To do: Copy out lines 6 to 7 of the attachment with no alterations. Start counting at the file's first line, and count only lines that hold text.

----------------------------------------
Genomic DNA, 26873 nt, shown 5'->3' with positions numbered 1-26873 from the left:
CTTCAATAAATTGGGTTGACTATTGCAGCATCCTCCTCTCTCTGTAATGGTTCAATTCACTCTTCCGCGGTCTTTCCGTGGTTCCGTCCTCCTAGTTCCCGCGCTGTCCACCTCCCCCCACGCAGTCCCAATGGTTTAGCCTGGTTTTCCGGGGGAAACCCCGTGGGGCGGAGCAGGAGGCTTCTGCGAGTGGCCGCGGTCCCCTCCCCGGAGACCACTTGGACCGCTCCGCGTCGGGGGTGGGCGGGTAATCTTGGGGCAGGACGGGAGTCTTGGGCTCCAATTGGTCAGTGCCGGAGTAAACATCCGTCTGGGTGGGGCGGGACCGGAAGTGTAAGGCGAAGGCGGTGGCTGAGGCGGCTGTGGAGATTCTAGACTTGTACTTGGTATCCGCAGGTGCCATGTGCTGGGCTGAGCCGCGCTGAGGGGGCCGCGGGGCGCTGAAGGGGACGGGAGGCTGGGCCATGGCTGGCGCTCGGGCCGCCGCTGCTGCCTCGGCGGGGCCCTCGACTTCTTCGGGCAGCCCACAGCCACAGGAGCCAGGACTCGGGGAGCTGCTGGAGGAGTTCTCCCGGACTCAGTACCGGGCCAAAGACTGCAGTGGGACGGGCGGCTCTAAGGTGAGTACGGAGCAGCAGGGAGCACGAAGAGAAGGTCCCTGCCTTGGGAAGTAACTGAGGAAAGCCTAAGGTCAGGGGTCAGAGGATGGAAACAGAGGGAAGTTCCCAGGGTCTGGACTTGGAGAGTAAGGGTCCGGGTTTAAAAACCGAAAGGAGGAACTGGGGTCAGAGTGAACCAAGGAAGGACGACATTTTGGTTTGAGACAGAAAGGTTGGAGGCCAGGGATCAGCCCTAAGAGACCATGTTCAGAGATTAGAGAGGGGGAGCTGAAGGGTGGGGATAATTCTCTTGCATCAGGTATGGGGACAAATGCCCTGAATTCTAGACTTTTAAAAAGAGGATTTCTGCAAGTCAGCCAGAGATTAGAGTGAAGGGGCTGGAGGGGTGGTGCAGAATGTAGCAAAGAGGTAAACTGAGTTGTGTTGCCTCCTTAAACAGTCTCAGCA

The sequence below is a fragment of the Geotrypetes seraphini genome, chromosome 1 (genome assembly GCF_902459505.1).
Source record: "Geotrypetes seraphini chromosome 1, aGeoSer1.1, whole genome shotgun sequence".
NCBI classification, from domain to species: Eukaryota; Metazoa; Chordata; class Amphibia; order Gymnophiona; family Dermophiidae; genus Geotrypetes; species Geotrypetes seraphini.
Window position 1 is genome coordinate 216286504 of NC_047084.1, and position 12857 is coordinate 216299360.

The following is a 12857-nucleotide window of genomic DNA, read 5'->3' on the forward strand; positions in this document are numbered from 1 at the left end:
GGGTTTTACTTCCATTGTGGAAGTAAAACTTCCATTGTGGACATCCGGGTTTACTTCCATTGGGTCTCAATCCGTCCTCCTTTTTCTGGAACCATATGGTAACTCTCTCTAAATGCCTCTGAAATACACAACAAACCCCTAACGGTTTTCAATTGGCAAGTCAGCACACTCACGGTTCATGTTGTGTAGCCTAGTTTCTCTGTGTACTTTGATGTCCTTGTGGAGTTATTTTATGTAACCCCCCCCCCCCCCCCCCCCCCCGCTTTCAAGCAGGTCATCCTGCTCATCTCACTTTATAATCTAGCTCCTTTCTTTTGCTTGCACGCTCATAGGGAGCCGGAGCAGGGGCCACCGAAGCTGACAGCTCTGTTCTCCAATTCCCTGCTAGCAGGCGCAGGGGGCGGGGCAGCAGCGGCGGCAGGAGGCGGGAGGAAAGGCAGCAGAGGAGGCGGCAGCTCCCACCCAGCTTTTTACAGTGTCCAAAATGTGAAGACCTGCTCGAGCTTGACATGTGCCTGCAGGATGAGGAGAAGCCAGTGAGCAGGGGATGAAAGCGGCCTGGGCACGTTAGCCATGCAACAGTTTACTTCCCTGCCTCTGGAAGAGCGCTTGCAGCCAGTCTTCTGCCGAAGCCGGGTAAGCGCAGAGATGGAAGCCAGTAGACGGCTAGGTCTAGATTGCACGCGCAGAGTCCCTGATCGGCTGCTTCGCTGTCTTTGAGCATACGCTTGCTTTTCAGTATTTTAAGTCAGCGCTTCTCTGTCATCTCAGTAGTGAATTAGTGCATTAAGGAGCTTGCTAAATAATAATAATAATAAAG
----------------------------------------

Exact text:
Window position 1 is genome coordinate 216286504 of NC_047084.1, and position 12857 is coordinate 216299360.

The following is a 12857-nucleotide window of genomic DNA, read 5'->3' on the forward strand; positions in this document are numbered from 1 at the left end: